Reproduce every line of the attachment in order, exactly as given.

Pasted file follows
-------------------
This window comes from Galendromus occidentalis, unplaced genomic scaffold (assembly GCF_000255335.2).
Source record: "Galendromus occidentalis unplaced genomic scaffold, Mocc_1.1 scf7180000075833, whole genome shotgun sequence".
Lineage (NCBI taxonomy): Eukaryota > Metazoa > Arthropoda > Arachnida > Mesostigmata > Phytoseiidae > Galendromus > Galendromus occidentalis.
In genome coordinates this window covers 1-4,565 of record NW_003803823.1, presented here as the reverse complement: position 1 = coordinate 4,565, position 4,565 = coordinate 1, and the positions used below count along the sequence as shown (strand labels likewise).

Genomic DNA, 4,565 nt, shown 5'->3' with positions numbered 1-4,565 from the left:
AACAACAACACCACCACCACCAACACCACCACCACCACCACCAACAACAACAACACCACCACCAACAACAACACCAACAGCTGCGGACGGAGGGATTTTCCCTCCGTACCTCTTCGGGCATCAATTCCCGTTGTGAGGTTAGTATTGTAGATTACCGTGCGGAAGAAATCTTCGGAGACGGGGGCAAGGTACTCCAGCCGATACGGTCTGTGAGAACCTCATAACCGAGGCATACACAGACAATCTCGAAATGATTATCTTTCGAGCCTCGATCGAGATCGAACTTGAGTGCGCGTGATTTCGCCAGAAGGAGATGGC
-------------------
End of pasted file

This window comes from Galendromus occidentalis, unplaced genomic scaffold (assembly GCF_000255335.2).
Source record: "Galendromus occidentalis unplaced genomic scaffold, Mocc_1.1 scf7180000075833, whole genome shotgun sequence".
Lineage (NCBI taxonomy): Eukaryota > Metazoa > Arthropoda > Arachnida > Mesostigmata > Phytoseiidae > Galendromus > Galendromus occidentalis.
In genome coordinates this window covers 1-4,565 of record NW_003803823.1, presented here as the reverse complement: position 1 = coordinate 4,565, position 4,565 = coordinate 1, and the positions used below count along the sequence as shown (strand labels likewise).

Genomic DNA, 4,565 nt, shown 5'->3' with positions numbered 1-4,565 from the left:
AACAACAACACCACCACCACCAACACCACCACCACCACCACCAACAACAACAACACCACCACCAACAACAACACCAACAGCTGCGGACGGAGGGATTTTCCCTCCGTACCTCTTCGGGCATCAATTCCCGTTGTGAGGTTAGTATTGTAGATTACCGTGCGGAAGAAATCTTCGGAGACGGGGGCAAGGTACTCCAGCCGATACGGTCTGTGAGAACCTCATAACCGAGGCATACACAGACAATCTCGAAATGATTATCTTTCGAGCCTCGATCGAGATCGAACTTGAGTGCGCGTGATTTCGCCAGAAGGAGATGGC